Myself, I’ve never had much time for God. Long before I was shot in the head I stopped going to church. In my dreams I believe in God, I believe in religion. To make religion work, you have to believe that it works. In my dreams I am a Men- nonite. We sometimes call ourselves the Plain People. We like things to be plain and simple.

We live in a time warp. We live in the past: it’s how we imagine the past must have been. But nothing is really that simple when the rest of the world moves ahead.

I don’t actually know whether Mennonites like to live in the past but that’s where they live. And not just any past. They live in the times when their religion was invented, about five hundred years ago. That’s when their ancestors rebelled from the established church so they could live plain and simple lives closer to God. That’s what they believe. When I’m asleep, I believe it too. When I’m awake I’m in Peterborough, Ontario, Canada, North America, planet Earth. When I’m asleep, I’m in Pennsylvania. That’s in the United States but in my dreams the United States doesn’t exist yet.

When I’m awake, it’s now. I’m here.

I must be in a hospital room: I imagine there’s a window and then in my mind I see a window. There has to be a door, so there’s a big door. There’s probably a table or a dresser but no television. I mean, what’s the point?

My days are uneventful. It’s not like when I’m working at Tim Hortons. Every day at Timmy’s is different, and yet each is sort of the same. I was planning on going to work there full time as soon as I turned sixteen. I’m thinking now maybe I’ll stay in school. I like it at Timmy’s but I don’t want to serve coffee and doughnuts for the rest of my life.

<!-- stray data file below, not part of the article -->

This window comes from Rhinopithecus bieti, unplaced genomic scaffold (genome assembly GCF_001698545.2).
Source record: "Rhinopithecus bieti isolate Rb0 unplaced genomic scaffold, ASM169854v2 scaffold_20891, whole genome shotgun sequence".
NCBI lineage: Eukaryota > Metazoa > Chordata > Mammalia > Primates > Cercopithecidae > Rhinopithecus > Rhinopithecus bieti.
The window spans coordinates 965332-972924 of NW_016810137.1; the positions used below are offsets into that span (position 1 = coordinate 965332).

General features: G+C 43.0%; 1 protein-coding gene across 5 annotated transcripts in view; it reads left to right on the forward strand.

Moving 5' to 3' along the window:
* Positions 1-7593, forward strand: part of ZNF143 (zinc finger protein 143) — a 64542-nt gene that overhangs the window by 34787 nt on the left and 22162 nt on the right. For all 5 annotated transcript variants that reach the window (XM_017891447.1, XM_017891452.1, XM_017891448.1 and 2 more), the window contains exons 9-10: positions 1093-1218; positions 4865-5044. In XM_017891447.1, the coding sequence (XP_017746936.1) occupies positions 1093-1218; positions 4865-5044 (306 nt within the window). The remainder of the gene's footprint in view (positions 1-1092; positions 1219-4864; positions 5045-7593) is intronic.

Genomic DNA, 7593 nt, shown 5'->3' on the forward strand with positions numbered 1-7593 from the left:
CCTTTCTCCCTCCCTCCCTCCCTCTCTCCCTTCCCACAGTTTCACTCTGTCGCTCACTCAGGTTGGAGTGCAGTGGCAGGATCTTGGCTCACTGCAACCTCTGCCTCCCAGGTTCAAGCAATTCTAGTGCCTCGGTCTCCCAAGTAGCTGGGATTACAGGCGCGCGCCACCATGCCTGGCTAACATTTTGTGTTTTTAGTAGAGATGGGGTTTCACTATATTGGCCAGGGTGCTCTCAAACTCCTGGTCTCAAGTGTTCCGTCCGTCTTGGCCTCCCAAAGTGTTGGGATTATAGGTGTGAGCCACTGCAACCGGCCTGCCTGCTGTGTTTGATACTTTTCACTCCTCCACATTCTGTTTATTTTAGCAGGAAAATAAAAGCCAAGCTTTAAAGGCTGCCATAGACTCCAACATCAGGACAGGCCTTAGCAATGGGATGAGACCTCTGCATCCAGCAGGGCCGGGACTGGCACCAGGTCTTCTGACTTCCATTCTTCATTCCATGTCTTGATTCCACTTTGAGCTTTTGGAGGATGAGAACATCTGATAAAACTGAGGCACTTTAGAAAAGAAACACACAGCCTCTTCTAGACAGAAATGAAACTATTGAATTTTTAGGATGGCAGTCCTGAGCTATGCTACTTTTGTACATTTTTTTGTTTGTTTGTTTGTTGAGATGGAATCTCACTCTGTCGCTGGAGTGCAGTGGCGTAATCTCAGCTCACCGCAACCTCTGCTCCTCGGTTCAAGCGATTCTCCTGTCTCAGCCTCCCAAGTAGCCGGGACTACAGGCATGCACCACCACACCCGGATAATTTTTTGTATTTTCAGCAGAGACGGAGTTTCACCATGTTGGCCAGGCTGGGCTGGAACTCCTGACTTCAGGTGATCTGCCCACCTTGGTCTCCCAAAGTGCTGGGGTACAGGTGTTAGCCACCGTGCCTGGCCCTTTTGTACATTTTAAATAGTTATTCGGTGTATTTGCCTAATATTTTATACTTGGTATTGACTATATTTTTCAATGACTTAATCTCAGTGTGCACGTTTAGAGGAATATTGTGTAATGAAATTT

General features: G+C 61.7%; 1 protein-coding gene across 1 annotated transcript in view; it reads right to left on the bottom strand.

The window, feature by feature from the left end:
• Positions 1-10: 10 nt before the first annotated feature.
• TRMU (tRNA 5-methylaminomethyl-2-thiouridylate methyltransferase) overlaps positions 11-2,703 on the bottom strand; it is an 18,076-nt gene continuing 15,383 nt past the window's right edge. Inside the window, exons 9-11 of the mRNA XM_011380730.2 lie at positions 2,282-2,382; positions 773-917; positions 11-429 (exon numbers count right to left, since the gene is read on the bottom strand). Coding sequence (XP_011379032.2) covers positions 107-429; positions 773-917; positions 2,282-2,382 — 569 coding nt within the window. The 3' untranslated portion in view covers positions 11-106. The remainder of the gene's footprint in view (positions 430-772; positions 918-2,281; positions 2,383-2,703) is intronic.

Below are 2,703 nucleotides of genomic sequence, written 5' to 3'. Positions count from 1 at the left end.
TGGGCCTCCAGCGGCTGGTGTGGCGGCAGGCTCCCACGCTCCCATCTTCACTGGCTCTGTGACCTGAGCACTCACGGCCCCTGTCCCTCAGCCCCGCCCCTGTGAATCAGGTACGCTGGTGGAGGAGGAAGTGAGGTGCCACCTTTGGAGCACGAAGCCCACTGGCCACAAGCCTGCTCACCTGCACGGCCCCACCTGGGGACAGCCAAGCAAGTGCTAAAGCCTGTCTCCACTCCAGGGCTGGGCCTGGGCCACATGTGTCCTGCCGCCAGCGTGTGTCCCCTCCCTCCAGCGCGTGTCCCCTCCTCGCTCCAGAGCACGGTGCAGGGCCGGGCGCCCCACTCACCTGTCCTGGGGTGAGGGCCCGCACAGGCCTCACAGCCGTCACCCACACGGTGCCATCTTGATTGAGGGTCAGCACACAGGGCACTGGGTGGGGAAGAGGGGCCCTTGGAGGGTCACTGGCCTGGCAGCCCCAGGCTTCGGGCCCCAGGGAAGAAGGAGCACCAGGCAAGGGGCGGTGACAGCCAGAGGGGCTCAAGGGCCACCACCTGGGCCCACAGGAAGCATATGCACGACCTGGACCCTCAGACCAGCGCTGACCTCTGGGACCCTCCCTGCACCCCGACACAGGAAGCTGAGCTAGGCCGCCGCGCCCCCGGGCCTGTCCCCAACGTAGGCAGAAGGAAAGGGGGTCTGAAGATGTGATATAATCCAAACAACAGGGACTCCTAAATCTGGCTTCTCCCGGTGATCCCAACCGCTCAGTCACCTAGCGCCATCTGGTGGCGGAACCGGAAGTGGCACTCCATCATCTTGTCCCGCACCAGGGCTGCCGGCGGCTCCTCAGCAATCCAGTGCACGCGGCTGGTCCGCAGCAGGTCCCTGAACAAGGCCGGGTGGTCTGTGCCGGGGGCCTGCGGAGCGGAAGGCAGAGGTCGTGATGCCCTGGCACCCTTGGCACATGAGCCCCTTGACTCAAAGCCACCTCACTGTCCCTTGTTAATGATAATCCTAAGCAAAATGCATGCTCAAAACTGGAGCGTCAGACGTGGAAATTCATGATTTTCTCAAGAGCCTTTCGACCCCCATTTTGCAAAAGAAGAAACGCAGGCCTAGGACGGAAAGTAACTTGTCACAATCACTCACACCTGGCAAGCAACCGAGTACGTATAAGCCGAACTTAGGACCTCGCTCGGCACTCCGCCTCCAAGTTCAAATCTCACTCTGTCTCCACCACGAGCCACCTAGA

David will graduate next year. He wasn’t impressed when I told him I was going to drop out. My mom doesn’t care but to him it’s a big deal. He’s very smart. I don’t know whether he’s smart because he stayed in school or if he stayed in school because he’s smart. Maybe it’s all the same.

If you want to know how smart I am, just ask Jaimie Retzinger.

No, don’t bother.

Come on, Allison, think about something else. That’s me, talking to myself—

Sometimes I used to try really hard not to think of any- thing at all.

Thinking can make you unhappy.

I think a lot now. There’s nothing else to do. Sometimes I think about taking a bullet in the head. I don’t dwell on it, but it’s hard to ignore.

I worked late at Tim’s one night last winter. I helped to close up. On my way home, there was a gunshot, there was screaming. I was screaming. And then there was nothing. Now I’m in a hospital, in a room with a window and a big door.

In the mornings the doctors arrive with their assistants. They discuss my case. I don’t change much. They say I’m not getting better, but I don’t think I’m getting worse. And I’ll tell you, I’m not ready to die. So I persist. Remember: persistent vegetative state. I persist.

They say it was a random bullet but it wasn’t. I can’t figure out why anyone would shoot me but I know whoever it was, he did it on purpose. Someone wanted me dead.

It was a male, I’m pretty sure of that. I wonder if he’s satisfied now? Or does he need to finish me off? It hardly seems worth the effort. There might have been someone else in the car, sitting in the shadows. I’m not sure.

I don’t know how long I’ve been like this. There were times when I wasn’t aware of time passing. I was in a deep coma. Then I came out of it but nobody noticed.

Right now, I’m aware of every second of every minute of every hour, except when I’m dreaming. When I’m in a dream, I live inside time like an ordinary person. When I’m awake, it’s more like I’m on the edge of time, looking in from outside.

Each night, when this place quiets down, I drift off to sleep and enter my dream. And that’s when I’m real.